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The struggle to revive multi-culturalism: the lost Malaysian dream

By Murray Hunter - posted Tuesday, 12 April 2022

The Tourism Malaysian highlights Malaysia’s ethnic diversity as a unique strength. The website proudly espouses Malaysia as the only “one place where all the colours, flavours and sights of Asia come together.”  Yet the dominating Ketuanan Melayu (Malay supremacy) narrative advocates a Malaysian mono-culture, where anything non-Malay is a portrayed as a threat to the existence of the Malays and their way of life.

This paradox in what is espoused and what is the political reality on the ground is very quickly turning the concept of Malaysia as a multi-cultural nation into a myth. Multi-culturalism existed long ago, and is only remembered by the Merdeka generation today.

Their Malaya was a nation that had struggled to pull together a sense of mission about what Malaya, and later Malaysia would stand for.


It is far too simplistic to argue that the Chinese at the time did not see Malaya as their home. Many within the Chinese population had a strong anti-colonial sentiment and wanted to see an independent Malayan nation. At the same time, many of the parents of today’s Bumiputeras had only just migrated to Malaya from Indonesia over the last couple of generations.

As Dr. Lim Teck Ghee pointed out in his recent article “Muda, younger generation should start with our real history”, the Reid Commission, which had the responsibility of drawing up the Malayan constitution didn’t see a two-tier system of citizenship for the new nation. The commission in Section 165 of their report saw the need for certain Malay privileges for a period of time, so as their position within the new nation doesn’t fall behind other races or communities. This was a safety net rather than an ideology.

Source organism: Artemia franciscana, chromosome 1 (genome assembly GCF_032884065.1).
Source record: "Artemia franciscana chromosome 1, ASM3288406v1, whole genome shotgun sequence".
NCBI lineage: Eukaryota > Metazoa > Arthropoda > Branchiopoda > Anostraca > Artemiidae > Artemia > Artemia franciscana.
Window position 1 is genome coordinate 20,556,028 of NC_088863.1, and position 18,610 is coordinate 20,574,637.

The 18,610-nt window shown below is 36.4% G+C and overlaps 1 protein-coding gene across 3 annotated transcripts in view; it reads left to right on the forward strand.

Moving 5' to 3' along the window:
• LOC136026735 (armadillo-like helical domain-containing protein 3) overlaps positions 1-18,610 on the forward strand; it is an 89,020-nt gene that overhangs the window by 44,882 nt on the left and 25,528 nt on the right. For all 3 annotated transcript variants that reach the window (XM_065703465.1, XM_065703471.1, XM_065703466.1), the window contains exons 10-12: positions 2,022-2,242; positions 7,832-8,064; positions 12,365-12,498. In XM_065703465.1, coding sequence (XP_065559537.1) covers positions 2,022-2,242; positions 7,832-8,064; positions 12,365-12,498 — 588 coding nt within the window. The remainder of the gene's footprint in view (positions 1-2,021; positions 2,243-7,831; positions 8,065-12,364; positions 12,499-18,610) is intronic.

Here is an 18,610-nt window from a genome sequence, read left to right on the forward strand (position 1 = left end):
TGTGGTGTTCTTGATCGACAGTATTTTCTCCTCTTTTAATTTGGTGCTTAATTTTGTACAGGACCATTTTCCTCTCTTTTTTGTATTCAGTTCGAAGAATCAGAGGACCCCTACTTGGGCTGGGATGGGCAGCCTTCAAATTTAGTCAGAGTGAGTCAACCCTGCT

In Section 168, the Yang di-Pertuan Besar should have the special responsibility of safeguarding the special position of the Malays.

The first prime minister Tunku Abdul Rahman ruled the country supported by a coalition comprising the major races. The cabinet was made up of Malays, Chinese, and Indians, even though UMNO could have governed on their own, winning 34 out of 52 seats in the 1955 general election.

After Merdeka, the old colonial restrictions upon Chinese business were eased. This allowed ethnic Chinese to enter most fields of business, especially those previously dominated by the British. Chinese businesses and conglomerates played a major role in the economic development of Malaysia throughout the 20th Century. Foreign direct investment was also buoyant between the 70-90s in what was then seen as a promising multi-cultural Malaysia.

At this time, Malaysia had the potential to become one of the leading powerhouse economies in the region. However, development became a very top-down initiative. There were often other agendas sewn into development plans, leading to massive financial scandals that are now symbolized by 1MDB. GLCs were pushed into the front of the economy, dominating equity holdings in the KLSE. Massive corruption, which has been estimated by some to cause in excess of 30% leakage from government spending has been covered up, through cash-cows like Petronas that supplement government revenue.


Although Malaysia developed a massive middle class, which is now stuck in the middle-income trap, a super wealthy elite class also developed. The governments they controlled set down discriminatory regulation, quotas, and restrictive licensing. This has played a major role in creating a poorly diverse rent-seeking orientated economy.

It has long been argued whether the New Economic Policy (NEP) actually did what it was designed to do. One major spinoff flowing on from the policy, was the manifestation of the old ketuanan Melayu ideology into what it is today. This became the foundation of public policy for decades to come, where the civil service became the custodian of the mythical ‘Malay agenda.”

The push towards Islamization and the education system over a number of generations has undermined the concept of multi-culturalism.

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This article was first published on Murray Hunter.

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About the Author

Murray Hunter is an associate professor at the University Malaysia Perlis. He blogs at Murray Hunter.

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